In Australia, and indeed in the rest of the world, intersex is not recognised as a third gender identity but rather a biological state of being, meaning we are born intersex.
Here in Australia, intersex has been in the news quite a lot over the last number of months and the reasons for that had nothing whatsoever to do with those of us who were biologically intersex but, rather, centred on one particular individual, Norrie, who was born biologically male 46 XY and transitioned (underwent female reassignment surgery) to live their life as a female, a role they continued in for a number of years before deciding, they were unable/unwilling or perhaps for publicity reasons, that they could not adapt to living as female, and instead decided through the courts of this land to try and introduce a third gender marker. My understanding is that their preferred term was “Intermediate” or “Intersex”.
After much deliberation and consultations with the appropriate authorities and organizations that represent the interests of people who are born with biological sex differences, the courts decided to acknowledge a third gender marker but that it be known as “Not Specified”, so as to protect those who were born biologically intersex and who did not see their gender as intersex but rather as male or female.
Where to from here? Well to be honest I was initially very impressed with The Australian Klinefelter XXY Support Group’s willingness to understand intersex and what that meant to the XXY community. As a board member of OII Australia, I had liaised with the group where plans were afoot for an intersex Webinar which would serve to introduce the XXY community, and in particular the Australian XXY community, to broad intersex issues and what that entailed from an XXY perspective, going further I arranged for the group’s president to meet with the president of OII Australia (Morgan Carpenter). And then the Norrie case took hold and everyone in the Australian Klinefelter XXY Support Group scurried to distance themselves from intersex and all that it entailed, the evidence of which is very apparent in their recent submission to the Victoria Department of Health.
Now that the dust has settled, I would ask that (AKXSG) take a closer look at OII Australia, at what we’re trying to achieve for the greater good of all people born (and yet to be born) with biological sex differences and together we can better respect the children of today who will one day be the adults of tomorrow. From our submission on genetic selection against intersex traits:
Sex chromosome differences include triploidy, such as 47,XXY (often diagnosed as Klinefelter Syndrome), and monosomy, 45,X or 45,X0 (often diagnosed as Turner Syndrome or Gonadal dysgenesis). The World Health Organization acknowledges:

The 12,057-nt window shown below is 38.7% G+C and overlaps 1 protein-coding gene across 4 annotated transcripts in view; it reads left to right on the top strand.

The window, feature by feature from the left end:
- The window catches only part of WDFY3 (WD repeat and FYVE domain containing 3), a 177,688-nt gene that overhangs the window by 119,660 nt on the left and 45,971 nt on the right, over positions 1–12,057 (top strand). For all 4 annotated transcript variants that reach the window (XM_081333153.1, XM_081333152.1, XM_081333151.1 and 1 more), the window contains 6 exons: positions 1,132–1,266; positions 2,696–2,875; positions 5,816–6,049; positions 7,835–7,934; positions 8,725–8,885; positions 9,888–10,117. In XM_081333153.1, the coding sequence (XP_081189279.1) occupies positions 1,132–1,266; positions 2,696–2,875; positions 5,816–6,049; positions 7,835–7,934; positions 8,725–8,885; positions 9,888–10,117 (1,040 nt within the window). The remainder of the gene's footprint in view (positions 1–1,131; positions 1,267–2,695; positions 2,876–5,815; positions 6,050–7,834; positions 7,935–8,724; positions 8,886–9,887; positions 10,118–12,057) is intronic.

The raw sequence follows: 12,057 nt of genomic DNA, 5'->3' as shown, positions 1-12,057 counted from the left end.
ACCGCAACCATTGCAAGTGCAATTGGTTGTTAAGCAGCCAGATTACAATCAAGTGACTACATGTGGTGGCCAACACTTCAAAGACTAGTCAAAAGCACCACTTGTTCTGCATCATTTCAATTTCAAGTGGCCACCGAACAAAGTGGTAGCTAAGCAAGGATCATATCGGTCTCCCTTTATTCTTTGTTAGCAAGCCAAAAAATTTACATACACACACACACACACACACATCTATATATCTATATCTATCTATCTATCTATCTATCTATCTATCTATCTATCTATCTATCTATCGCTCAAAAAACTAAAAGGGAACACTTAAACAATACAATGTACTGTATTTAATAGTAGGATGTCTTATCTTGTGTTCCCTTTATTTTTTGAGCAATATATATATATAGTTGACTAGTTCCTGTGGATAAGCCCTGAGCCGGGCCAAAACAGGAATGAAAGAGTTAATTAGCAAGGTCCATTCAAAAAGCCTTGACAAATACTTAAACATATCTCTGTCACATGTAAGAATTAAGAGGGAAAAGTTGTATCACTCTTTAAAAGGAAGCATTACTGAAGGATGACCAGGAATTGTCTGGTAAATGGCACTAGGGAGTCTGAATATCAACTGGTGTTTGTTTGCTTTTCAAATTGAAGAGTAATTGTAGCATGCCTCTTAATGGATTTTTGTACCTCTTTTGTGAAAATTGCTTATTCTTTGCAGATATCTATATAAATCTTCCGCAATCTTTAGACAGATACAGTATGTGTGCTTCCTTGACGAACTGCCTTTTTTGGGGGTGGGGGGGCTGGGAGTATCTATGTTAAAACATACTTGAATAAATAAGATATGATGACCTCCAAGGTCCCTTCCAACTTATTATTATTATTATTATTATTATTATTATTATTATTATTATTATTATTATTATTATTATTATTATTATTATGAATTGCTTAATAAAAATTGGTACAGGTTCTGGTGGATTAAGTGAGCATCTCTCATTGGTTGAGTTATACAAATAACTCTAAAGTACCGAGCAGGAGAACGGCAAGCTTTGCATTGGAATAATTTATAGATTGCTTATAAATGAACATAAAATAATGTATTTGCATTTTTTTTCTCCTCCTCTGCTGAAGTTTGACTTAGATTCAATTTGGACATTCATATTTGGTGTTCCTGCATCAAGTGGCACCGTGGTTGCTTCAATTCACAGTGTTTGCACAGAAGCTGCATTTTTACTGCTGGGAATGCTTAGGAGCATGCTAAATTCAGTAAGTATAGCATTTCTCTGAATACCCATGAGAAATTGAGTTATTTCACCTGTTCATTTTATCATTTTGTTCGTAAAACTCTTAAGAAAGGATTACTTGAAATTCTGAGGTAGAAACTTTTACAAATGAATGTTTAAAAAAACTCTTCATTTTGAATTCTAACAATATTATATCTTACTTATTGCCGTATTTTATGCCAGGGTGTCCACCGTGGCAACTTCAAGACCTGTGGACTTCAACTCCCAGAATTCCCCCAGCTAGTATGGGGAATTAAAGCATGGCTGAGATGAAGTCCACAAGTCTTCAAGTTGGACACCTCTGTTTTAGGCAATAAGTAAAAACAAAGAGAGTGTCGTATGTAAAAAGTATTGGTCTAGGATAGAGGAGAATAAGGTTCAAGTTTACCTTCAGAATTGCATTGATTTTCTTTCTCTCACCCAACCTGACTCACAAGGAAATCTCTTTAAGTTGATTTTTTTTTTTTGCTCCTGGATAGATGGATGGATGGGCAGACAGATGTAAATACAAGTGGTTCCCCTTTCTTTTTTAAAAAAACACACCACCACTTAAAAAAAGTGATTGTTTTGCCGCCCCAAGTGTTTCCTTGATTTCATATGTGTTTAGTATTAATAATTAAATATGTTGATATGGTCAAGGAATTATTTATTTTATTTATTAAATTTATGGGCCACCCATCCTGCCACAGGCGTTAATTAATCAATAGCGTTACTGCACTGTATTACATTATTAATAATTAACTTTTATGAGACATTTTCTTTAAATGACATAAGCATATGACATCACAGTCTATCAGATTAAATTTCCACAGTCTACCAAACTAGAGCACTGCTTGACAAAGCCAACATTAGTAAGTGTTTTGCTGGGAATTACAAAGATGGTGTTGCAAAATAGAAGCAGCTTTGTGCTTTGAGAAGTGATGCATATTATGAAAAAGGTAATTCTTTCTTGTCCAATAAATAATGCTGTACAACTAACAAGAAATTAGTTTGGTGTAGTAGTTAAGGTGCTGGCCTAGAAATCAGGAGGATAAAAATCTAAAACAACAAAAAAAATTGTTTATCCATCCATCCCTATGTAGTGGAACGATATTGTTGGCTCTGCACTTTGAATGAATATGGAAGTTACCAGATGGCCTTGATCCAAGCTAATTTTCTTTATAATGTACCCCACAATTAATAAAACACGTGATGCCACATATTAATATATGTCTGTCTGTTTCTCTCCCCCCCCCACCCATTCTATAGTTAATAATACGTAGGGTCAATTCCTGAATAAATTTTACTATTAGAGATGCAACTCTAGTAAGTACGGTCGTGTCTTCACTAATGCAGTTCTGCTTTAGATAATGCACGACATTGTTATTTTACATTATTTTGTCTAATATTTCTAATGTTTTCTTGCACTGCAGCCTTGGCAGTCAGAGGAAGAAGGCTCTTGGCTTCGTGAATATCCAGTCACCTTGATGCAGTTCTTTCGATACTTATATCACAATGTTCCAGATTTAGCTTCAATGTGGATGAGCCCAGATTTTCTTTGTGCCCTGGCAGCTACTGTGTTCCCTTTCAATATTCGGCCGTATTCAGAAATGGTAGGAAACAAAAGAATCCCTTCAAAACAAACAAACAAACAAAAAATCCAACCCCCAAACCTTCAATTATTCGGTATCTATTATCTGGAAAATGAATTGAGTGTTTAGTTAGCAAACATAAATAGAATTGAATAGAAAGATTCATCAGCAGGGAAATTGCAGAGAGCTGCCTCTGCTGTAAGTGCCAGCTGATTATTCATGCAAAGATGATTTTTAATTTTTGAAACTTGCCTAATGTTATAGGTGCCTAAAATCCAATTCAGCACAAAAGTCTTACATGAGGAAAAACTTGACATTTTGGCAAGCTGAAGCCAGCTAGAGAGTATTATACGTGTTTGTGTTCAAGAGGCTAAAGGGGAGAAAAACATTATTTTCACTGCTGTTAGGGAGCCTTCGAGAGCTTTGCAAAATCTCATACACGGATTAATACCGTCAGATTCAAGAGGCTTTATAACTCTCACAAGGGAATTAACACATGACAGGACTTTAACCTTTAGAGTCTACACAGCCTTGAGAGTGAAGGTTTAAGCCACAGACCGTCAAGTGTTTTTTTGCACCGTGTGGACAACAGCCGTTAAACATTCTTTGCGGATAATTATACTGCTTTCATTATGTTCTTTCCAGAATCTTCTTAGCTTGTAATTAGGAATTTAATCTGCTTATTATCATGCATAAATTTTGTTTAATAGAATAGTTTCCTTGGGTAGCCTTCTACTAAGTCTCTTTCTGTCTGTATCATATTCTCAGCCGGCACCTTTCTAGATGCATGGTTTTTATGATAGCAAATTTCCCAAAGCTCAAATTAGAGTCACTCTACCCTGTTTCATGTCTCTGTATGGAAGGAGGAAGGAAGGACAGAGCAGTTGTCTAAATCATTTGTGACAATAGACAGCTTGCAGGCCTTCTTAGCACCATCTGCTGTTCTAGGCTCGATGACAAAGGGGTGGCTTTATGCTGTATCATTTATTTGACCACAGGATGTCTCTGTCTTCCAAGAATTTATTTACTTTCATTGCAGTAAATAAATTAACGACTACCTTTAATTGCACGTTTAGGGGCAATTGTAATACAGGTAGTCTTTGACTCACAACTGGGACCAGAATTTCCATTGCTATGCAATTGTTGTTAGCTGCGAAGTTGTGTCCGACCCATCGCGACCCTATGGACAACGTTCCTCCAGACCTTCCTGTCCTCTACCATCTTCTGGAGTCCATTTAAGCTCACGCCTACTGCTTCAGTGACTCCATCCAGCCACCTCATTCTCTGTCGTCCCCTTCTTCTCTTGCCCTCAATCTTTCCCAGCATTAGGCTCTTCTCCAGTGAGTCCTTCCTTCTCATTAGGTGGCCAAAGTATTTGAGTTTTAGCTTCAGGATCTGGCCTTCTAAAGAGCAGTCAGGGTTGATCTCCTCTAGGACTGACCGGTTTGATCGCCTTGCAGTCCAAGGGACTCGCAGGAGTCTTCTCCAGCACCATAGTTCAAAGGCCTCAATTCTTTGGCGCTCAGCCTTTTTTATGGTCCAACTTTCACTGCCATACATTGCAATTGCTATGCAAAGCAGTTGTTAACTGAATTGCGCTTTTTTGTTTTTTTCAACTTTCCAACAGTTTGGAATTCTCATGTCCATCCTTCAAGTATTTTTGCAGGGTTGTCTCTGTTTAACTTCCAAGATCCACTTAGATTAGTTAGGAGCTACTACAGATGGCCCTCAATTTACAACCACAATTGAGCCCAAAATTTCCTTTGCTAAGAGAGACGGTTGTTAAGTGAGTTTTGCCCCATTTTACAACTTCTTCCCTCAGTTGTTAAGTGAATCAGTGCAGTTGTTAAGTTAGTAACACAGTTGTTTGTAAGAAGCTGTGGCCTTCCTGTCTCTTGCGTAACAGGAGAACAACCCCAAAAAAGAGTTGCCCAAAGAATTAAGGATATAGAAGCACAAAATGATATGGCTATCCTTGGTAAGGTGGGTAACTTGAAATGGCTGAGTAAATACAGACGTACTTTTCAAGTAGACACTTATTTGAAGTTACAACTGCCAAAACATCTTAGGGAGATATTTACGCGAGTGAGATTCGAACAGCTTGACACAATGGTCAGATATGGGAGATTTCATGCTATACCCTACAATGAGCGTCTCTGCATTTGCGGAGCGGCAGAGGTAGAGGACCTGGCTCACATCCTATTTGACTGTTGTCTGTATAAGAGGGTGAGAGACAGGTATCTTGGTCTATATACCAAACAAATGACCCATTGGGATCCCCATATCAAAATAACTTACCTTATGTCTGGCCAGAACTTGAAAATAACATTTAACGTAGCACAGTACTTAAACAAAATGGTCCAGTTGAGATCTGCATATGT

The high frequency of individuals with SCA [Sex chromosome anomalies] is due to the fact that their effects are generally not as severe as autosomal abnormalities and are rarely lethal. Indeed, most cases of SCA are compatible with normal life expectancy and often go undiagnosed. 
A 2010 Consensus statement on diagnosis and clinical management of Klinefelter syndrome reports “only 25% of estimated cases are diagnosed post-natally, and <10% are detected at or before birth”. The health impacts of 47,XXY and 45,X0 are typically considered to be cognitive differences, infertility and differences in stature and physical appearance. In some cases there are concurrent health problems.
Many persons with 47,XXY are presently diagnosed late due to fertility issues. Fertility issues for people with 47,XXY are starting to become more manageable, particularly in diagnosis before puberty.
With this low diagnosis rate, it is likely that the commonly stated health impacts of an extra sex chromosome are overstated. The overwhelming majority of persons with 47,XXY do not come to the attention of clinicians because they do not meet the clinical parameters that indicate a need for karyotype testing.
Despite these low rates of diagnosis, termination rates for 47,XXY once diagnosed during pregnancy are known to reach up to 88%.[16,17] The framing of this diagnosis as a major genetic disorder thus has a dramatic impact on the percentage of pregnancies carried to term. We believe that this impact far outweighs the largely benign consequences of sex chromosome differences.
OII Australia believes that sex chromosome differences such as 47,XXY, 45,X0 and similar variations must not be framed as genetic defects, and should not be de-selected on that basis
CeeCee Cody is a board member of OII Australia.
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